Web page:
"Mozilla built us a wonderful tool. Google gave us a carrot. 
    Now take the stick and beat IE's ass." Switch to Firefox, Make money from Adsense Referral

Explorer Destroyer

[28 April 2006, top]

Mozilla Foundation Donates To OpenSSH Project
Kudos to Mozilla Foundation for providing a financial donation to the OpenSSH project. OpenBSD is a solid operating system and OpenSSH improves computer security when using the Internet for machine-to-machine communication. Donations Update [via Slashdot]

[05 April 2006, top]

FLOSS Needs Better Looking FLOSSers
From the "sad, but probably true department" comes the following two quotes...
   "The lax dress code of the open-source community is one 
    of the reasons behind the software's slow uptake in 
    commercial environments, says former Massachusetts 
    chief information officer (CIO) Peter Quinn."

I have zero doubts that well dressed and neatly groomed people are infinitely more smarter than those who aren't.

   "In terms of public sector implementation, Quinn said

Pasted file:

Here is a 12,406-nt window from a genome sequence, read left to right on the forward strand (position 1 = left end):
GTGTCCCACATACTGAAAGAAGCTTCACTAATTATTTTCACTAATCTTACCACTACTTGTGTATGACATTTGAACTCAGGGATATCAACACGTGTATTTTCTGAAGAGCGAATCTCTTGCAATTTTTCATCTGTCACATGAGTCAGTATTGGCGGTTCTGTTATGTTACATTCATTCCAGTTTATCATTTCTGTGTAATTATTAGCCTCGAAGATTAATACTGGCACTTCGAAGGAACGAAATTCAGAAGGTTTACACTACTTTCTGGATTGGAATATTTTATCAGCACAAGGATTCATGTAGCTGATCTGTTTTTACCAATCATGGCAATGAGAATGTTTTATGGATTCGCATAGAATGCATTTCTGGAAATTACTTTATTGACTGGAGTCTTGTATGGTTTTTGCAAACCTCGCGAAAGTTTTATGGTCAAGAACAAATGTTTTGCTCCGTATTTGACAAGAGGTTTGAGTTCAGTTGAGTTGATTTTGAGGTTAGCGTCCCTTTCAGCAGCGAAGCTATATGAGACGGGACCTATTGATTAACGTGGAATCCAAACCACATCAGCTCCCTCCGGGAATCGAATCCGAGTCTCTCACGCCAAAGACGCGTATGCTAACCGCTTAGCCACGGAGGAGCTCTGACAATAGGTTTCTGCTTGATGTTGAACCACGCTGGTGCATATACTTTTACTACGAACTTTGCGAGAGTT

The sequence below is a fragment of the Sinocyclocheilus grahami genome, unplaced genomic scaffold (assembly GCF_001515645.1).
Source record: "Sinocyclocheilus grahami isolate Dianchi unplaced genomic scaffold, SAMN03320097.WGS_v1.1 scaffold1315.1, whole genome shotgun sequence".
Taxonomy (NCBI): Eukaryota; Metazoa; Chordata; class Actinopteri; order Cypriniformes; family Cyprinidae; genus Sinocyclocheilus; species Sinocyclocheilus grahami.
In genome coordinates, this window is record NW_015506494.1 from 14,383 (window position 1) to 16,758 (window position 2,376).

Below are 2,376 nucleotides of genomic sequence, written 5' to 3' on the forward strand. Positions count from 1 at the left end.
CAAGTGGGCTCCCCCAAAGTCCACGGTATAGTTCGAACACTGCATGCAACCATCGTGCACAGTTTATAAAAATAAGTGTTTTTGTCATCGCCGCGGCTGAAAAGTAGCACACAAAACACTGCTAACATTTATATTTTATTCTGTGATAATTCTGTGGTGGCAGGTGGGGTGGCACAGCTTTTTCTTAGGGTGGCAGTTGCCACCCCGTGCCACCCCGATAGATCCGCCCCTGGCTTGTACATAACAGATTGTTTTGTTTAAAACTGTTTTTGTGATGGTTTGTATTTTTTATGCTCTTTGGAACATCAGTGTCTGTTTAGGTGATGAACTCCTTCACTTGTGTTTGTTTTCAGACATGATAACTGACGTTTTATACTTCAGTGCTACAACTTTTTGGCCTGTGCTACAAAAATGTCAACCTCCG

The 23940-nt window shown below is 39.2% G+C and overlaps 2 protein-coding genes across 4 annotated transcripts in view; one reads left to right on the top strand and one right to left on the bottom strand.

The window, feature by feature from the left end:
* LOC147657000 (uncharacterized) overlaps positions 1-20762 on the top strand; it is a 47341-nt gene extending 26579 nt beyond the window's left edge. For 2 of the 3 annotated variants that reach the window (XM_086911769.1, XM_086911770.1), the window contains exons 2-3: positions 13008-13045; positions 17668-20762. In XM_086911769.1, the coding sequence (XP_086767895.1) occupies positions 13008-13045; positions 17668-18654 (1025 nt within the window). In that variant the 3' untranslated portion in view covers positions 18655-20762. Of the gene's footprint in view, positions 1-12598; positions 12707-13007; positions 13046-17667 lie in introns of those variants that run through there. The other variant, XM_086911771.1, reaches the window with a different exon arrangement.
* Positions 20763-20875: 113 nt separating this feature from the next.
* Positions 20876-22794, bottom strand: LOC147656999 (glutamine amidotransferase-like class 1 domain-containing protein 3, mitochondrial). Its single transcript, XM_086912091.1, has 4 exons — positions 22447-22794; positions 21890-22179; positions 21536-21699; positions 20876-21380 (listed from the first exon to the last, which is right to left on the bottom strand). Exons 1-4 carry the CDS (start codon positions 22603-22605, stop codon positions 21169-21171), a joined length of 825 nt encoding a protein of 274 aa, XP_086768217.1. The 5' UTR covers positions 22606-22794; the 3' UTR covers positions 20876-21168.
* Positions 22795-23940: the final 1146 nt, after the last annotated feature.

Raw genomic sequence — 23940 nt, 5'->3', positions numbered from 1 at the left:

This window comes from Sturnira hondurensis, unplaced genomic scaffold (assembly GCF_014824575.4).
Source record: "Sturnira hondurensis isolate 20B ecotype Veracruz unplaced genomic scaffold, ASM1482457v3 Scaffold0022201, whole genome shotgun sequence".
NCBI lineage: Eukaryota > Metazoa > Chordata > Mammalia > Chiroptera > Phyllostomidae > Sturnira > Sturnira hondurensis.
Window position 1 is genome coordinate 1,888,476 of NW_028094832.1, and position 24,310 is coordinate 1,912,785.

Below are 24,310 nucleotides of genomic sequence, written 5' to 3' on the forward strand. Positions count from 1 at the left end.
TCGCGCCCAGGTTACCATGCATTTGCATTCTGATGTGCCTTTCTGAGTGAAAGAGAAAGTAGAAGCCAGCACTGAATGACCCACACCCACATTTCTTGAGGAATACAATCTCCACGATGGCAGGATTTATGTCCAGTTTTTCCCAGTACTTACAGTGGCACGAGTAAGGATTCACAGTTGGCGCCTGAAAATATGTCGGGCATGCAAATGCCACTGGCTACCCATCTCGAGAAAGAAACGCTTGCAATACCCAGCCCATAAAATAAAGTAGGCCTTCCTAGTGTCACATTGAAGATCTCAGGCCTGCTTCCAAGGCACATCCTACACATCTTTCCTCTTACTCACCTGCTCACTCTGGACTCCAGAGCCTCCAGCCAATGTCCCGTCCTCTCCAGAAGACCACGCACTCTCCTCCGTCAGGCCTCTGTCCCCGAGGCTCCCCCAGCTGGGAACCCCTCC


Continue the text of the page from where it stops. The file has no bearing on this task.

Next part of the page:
political considerations in the United States had prevented 
    many technology workers from going public about their support 
    for open-source software solutions and projects being undertaken 
    across government."

In many cases it is a question of "why rock the boat." You can only bang your head against the brick wall so many times before your IQ drops below 75. Sandals and ponytail set cramp Linux

[29 March 2006, top]

Richard Stallman Speaks About GNU GPL v3
Richard Stallman is the "main author" of the GNU GPL (General Public License). Version three of the GPL has been written and it undergoing review by the community at large. Stallman has been doing interviews with respect to that GNU GPLv3 is about. In a nutshell, there are no major changes to the GPL. RMS believes GPV version will be completed late 2006 or early 2007. Here is a RMS quote from a recent interview.
   "Among the changes, the most important four, I will say, 
    concern dealing with software patents, compatibility with